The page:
Republicans are criticizing President-elect Barack Obama’s silence over contacts his aides may have had with disgraced Illinois Gov. Rod Blagojevich, saying he is breaking promises to bring openness to government.
"While it is encouraging that the president-elect has stated his office will disclose contacts with the scandal-ridden governor, it remains disappointing that his actions are in response to political pressure," Republican National Committee Chairman Robert M. "Mike" Duncan said.
"Americans expect the highest degree of transparency from their elected leaders, rather than promises of openness on the campaign trail," he said.
Obama said Friday he will release in a matter of days the results of an internal investigation into what conversations his aides and advisers may have had with Blagojevich, who has been accused of trying to sell Obama’s Senate seat.
Obama’s staff has declined to respond to even basic questions, like who is conducting the probe, how long it will take, what issues are being explored and whether they are working with federal investigators. While Obama has promised openness throughout his service, his staff has locked down on inquiries for now.
The Obama transition team’s refusal to talk has contributed to a maelstrom around Obama’s incoming White House chief of staff, Rahm Emanuel, a Chicago congressman likely to have been in contact with the governor. Blagojevich was arrested this week in a corruption scandal.
But Emanuel is not a target of the probe, according to people who have been briefed on the investigation.
The two people spoke on a condition of anonymity because the criminal investigation is ongoing. One is a person close to Emanuel, who said he has been told by investigators that he’s not a subject of their probe.
Asked if any conversations between Emanuel and Blagojevich were captured on government wiretaps, Obama spokesman Robert Gibbs said, "I honestly don’t know." Other transition officials refused to respond to inquiries.
There are no suggestions that Obama or his aides were involved in the alleged sale of his seat. U.S. Attorney Patrick Fitzgerald said prosecutors were making no allegations that Obama was aware of any scheming. And Blagojevich himself, in taped conversations cited by prosecutors, suggested that Obama wouldn’t be helpful to him and the governor called Obama a vulgar term. Even if the governor was to appoint a candidate favored by the Obama team, Blagojevich said, "they’re not willing to give me anything except appreciation."
Obama told reporters Thursday that he never personally spoke to Blagojevich about who would fill the seat he resigned to take over the presidency next month.
"What I want to do is to gather all the facts about any staff contacts that may have taken place between the transition office and the governor’s office," Obama said. "And we’ll have those in the next few days, and we’ll present them. But what I’m absolutely certain about is that our office had no involvement in any dealmaking around my Senate seat. That I’m absolutely certain of."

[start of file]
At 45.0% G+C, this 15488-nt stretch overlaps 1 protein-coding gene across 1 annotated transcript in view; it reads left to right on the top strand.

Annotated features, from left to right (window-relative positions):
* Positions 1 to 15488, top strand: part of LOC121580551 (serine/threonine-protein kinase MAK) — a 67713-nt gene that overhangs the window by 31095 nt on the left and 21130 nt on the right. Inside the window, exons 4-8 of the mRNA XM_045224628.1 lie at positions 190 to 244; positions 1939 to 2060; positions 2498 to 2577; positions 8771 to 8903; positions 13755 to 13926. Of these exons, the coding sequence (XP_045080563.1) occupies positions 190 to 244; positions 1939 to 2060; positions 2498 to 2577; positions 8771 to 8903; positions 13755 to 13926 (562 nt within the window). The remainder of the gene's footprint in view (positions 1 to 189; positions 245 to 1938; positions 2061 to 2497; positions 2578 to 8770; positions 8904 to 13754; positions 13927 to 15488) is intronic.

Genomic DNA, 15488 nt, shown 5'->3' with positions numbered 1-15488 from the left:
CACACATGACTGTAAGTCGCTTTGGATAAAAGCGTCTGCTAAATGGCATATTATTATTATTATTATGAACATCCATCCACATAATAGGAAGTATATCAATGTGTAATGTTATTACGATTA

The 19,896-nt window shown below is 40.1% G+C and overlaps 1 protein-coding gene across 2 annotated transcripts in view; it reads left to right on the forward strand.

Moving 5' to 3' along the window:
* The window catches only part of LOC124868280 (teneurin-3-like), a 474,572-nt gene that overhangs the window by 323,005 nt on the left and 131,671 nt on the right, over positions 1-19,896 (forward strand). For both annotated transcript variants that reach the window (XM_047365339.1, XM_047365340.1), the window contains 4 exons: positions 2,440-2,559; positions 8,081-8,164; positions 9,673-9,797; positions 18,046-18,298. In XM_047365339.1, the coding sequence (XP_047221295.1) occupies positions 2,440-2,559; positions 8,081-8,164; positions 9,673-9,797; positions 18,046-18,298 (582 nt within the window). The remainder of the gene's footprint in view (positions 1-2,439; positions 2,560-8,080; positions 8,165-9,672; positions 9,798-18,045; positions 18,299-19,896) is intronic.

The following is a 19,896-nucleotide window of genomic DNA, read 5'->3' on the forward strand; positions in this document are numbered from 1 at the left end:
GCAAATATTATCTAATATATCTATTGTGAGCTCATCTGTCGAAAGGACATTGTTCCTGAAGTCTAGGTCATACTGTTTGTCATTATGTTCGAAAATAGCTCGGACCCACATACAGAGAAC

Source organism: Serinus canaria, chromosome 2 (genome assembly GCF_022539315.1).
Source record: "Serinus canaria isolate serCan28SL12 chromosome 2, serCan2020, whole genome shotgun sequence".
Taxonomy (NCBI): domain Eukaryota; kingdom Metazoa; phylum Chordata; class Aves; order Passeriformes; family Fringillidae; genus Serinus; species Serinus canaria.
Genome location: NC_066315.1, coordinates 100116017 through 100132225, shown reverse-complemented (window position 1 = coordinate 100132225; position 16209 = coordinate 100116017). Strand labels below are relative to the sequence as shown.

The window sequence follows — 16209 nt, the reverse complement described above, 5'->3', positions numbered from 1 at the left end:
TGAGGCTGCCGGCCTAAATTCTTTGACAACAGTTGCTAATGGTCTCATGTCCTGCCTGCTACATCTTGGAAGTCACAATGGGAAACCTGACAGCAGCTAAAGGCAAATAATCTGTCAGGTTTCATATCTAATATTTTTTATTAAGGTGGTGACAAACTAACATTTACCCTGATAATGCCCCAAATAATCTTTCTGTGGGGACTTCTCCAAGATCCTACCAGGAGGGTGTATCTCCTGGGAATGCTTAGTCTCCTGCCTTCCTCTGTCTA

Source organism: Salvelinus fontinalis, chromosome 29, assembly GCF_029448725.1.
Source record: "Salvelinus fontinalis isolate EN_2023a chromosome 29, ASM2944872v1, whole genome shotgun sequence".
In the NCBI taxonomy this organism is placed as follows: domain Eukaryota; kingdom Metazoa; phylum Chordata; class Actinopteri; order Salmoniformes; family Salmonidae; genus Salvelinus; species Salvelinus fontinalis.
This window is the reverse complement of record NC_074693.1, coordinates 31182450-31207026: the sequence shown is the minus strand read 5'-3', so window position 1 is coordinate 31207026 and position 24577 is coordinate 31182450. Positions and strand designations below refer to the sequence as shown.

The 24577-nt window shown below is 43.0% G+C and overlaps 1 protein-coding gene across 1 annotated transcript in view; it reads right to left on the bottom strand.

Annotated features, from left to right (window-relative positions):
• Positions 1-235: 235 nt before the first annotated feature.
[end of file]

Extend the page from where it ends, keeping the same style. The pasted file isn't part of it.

Another question that Obama’s staff didn’t answer is how he knows that his office had no involvement if he has yet to gather all the facts about conversations they had with Blagojevich’s office. Speaking on the condition of anonymity, transition officials said they do not want to release any information on the internal review until it is completed.
The normally press-friendly Emanuel has shut down reporters who’ve been trailing his every move trying to confirm if he’s the "president-elect adviser" referred to in the criminal complaint against Blagojevich. Emanuel grew testy with a Chicago Sun Times reporter who approached him at his children’s recital and an ABC News cameraman who had been staking out the Emanuel home for hours and was allowed to come in and use the bathroom.
Emanuel told the cameraman he’s angry at the networks who have put his home address on national television.
"I’m getting regular death threats," Emanuel said, according to an ABC report. "You’ve intruded too much."
The Sun-Times reported that Emanuel pushed aside the reporter’s recorder and said he wouldn’t talk. "I’m not going to say a word to you. I’m going to do this with my children," he said.
The spotlight has fallen on Emanuel because conversations secretly recorded by federal investigators suggest Blagojevich wanted to raised large charitable donations in exchange for a favor involving the Illinois 5th District congressional seat that Emanuel plans to vacate to work in the White House.
The complaint says that a week after Obama chose Emanuel as his chief of staff, Blagojevich told an aide that he wanted the unnamed "president-elect advisor" to be told of the governor’s interest in creating a nonprofit group, and "can you guys help him . . . raise 10, 15 million"?
Quoting Blagojevich talking about the adviser, it continues: "When ‘he asks me for the Fifth CD thing I want it to be in his head.’" The complaint says Blagojevich was trying to determine whether he had the power to appoint an interim replacement until a special election for Emanuel’s seat could be held.
But Blagojevich was wrong if he thought he might have that power. By law, House vacancies can be filled only by elections.
The complaint does not say that a conversation with the Obama adviser took place, nor does it suggest that the Obama team took any action regarding Blagojevich’s idea for a nonprofit.
Associated Press writer Lara Jakes Jordan contributed to this report.
On the Net:
Obama transition: http://www.change.gov